• The flagship of Donald Trump's private-jet fleet is a Boeing 757-200.
  • Trump's Boeing 757 is a 30-plus-year-old airliner converted for use as a private jet.
  • It's not the most efficient private jet, but it's the perfect flying billboard for the ex-president.

Whether you love him or hate him, there's no arguing Donald Trump's taste in private jets is fantastic. His current flagship is a Boeing 757-200 airliner converted for VIP use.

The 757 is an aircraft without equal. Since its launch in 1982, it's been one of the most capable, versatile, and respected aircraft in the skies.

However, Trump's retrofit of the airliner as a business jet was recently questioned in an article that turned its nose up at the plane, calling it "crappy" and "dilapidated."

While the article did make some good points — purpose-built business jets have more comfortable cabin pressure and can operate out of smaller airports — the author's disdain for its owner, whom I'm ambivalent toward, bled over into an unnecessarily harsh characterization of the plane.

There's a common saying in the business-aviation industry: The private jet isn't a luxury; it's a time machine. The point of a private jet is to save its occupant time and increase their productivity. Time is money, and the time saved by flying private instead of commercial is worth more than the extra cost.

From that perspective, the 757 is probably not the most cost-effective or efficient corporate jet for a globe-trotting business mogul. The jet burned through $2.6 million worth of fuel from 2023 to 2024.

A purpose-built Gulfstream or Bombardier Global is certainly a better option. Both are newer and more efficient, and they have the range to reach pretty much any destination in the world.

But neither can match the sheer presence and drama of arriving at a destination in a VIP airliner. And they don't look nearly as good behind a campaign stage.

And for a consummate self-promoter like the Donald, there's no better private jet than a three-story, 155-foot-long flying billboard covered in the Trump logo.

The marketing and brand value created by the flying billboard trumps the added cost of operating a decades-old airliner, equipped with two bedrooms and a dining room, all lined in 24-karat gold.

In fact, Trump once said in a documentary that the plane was "very much an extension of the Trump brand," The New York Times reported in 2016.

The jet, dubbed Trump Force One, has been a fixture at campaign stops ahead of the 2016 and 2024 presidential elections.

Trump acquired the 757, registration N757AF, from the Microsoft cofounder Paul Allen in 2010 to replace his older Boeing 727.

N757AF was originally delivered to the defunct Danish low-cost carrier Sterling Airlines in May 1991. It also briefly flew for the defunct Mexican airline TAESA before the tech billionaire picked it up in 1995.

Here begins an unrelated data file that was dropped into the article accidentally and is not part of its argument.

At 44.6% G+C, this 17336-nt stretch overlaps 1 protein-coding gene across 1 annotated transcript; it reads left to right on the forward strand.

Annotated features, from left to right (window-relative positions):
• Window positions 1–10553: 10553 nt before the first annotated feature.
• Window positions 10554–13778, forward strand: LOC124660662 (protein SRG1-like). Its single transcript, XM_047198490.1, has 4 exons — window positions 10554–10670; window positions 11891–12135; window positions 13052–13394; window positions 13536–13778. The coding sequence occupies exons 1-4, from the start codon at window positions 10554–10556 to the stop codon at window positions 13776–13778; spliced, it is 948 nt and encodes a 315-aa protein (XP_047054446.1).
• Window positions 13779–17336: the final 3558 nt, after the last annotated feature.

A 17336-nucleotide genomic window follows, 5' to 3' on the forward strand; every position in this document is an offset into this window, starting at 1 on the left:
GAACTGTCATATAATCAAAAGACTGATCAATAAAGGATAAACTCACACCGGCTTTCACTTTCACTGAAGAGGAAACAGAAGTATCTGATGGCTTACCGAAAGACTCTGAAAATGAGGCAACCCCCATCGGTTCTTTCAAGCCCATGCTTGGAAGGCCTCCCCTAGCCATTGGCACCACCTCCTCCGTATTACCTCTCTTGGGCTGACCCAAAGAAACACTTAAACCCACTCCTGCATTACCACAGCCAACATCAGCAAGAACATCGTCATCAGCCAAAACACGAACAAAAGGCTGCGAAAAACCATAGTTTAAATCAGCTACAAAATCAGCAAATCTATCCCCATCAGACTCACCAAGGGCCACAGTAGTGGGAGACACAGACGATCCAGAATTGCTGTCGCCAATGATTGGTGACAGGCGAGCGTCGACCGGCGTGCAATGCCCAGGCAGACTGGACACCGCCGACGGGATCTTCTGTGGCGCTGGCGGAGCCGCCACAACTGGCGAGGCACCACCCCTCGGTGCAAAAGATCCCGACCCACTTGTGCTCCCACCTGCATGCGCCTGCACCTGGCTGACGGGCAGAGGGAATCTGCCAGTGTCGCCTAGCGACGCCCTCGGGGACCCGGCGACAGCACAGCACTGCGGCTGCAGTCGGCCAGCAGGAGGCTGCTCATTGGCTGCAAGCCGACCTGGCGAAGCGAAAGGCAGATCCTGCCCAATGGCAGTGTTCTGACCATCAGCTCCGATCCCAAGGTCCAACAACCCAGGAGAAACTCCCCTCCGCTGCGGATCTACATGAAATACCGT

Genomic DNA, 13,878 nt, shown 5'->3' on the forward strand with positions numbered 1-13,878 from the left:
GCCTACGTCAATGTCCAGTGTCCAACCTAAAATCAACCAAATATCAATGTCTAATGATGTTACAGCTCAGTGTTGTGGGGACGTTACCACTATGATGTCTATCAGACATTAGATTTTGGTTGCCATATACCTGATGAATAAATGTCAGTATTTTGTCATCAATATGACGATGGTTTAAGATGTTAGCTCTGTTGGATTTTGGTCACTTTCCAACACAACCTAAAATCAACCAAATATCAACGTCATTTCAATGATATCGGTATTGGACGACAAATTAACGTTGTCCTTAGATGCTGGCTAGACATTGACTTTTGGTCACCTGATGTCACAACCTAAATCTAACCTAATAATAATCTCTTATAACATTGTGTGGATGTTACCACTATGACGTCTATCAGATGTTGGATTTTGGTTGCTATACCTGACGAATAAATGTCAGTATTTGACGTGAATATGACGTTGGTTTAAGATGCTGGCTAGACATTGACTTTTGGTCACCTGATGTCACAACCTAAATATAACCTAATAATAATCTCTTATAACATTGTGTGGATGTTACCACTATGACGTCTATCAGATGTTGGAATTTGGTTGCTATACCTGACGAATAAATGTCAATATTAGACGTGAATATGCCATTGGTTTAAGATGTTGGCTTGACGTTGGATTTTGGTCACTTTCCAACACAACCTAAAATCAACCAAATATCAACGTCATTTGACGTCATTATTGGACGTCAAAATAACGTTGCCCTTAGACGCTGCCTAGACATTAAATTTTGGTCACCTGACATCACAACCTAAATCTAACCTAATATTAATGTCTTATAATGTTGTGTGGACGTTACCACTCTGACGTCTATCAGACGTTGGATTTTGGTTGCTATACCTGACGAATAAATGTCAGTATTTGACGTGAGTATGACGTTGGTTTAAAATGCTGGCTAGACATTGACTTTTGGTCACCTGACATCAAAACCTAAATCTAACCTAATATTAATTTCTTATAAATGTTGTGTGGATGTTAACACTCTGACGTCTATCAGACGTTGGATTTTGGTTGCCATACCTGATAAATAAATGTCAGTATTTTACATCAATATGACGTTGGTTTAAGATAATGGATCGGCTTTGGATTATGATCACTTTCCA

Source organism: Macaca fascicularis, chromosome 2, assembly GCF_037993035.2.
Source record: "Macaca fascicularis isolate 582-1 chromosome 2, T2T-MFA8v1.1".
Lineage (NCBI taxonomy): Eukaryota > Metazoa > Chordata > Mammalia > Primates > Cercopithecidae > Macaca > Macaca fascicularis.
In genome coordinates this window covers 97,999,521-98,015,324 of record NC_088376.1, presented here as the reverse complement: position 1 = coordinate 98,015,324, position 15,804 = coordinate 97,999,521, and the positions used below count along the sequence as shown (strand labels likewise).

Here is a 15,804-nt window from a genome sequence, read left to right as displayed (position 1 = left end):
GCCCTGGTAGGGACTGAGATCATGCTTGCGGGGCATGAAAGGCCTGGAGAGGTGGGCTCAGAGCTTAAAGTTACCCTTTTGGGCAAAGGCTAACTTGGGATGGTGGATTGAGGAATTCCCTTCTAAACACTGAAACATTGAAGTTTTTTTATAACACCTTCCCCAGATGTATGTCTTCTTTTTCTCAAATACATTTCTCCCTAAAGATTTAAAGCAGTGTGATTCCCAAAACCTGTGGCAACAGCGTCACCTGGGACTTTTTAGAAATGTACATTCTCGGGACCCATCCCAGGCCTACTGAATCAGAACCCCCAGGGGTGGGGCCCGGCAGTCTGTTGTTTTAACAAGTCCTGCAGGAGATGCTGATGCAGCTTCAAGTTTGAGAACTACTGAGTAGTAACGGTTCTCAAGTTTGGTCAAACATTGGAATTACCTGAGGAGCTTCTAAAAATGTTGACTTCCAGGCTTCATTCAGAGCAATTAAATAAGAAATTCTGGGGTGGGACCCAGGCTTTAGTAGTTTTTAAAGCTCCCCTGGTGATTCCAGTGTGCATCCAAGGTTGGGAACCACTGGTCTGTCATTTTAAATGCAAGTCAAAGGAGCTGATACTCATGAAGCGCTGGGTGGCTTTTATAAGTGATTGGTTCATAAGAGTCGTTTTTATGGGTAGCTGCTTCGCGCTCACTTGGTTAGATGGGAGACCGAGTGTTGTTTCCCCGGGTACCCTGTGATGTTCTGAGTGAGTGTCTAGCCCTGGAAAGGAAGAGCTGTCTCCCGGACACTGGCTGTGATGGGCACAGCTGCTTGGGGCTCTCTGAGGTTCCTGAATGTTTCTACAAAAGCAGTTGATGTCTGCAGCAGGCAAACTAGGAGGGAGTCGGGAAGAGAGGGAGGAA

Though the aircraft is now well into its 30s, older, well-maintained planes can operate safely and effectively at that age. According to, plenty of 757s older than Taylor Swift, born in 1989, are in regular service with airlines and cargo operators like DHL, FedEx, and Delta.

Trump's 757 spent nearly a year in the hangar, receiving a full refurbishment and a new paint job before returning to service in late 2022.

Trump isn't alone in his preference for the VIP airliner, and his 757 is far from the biggest or most over-the-top.

The rapper Drake flies around in an even larger VIP airliner, a 1996 Boeing 767-200 wide-body.

The Qatari and Saudi royal families operate private Boeing 747 jumbo jets.

As an airliner, the 757 was a true tweener in Boeing's lineup — a twin-engine, narrow-body airliner that's bigger than your run-of-the-mill 737 but smaller than a wide-body like the 787 Dreamliner.

In airline service, the 757-200 has the range and performance to easily brave the headwinds across the Atlantic on long-haul flights from Paris to New York. As a narrow-body, it'll happily shuttle passengers on 45-minute flights to smaller airports that don't have the infrastructure to support a wide-body.

But what stands out the most about the Boeing 757 is that it's the muscle car of the airline world.

With power from a pair of massively powerful Rolls-Royce RB211 (or Pratt & Whitney PW2000) turbofan engines, each producing upwards of 40,000 pounds of thrust, the Boeing 757 has developed a reputation among pilots as an aircraft with the grunt to take off from airports in hot weather or at high elevation that would sideline many of its more modern rivals.

But the power and versatility that helped it stand out from the crowd also doomed it. Even during its heyday in the 1980s and '90s it was ahead of its time and arguably much more airplane than most airlines needed.

By the early 2000s, a smaller Boeing 737 or Airbus A321 could handle most of the 757's duties at a lower price.

The availability of cheaper, more efficient alternatives, coupled with sky-high oil prices in the years following 9/11 and an airline industry on financial life support, meant the 757 was a nonstarter for carriers.

After years without landing a new order for the plane, Boeing discontinued the 757 in 2004. In total, 1,050 Boeing 757s were produced over 22 years.

The final 757 rolled out of Boeing's factory in Renton, Washington, in October 2004. The aircraft was delivered to Shanghai Airlines in April 2005 and now flies for Delta Air Lines as N823DX.

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2024-06-13T12:48:54Z dg43tfdfdgfd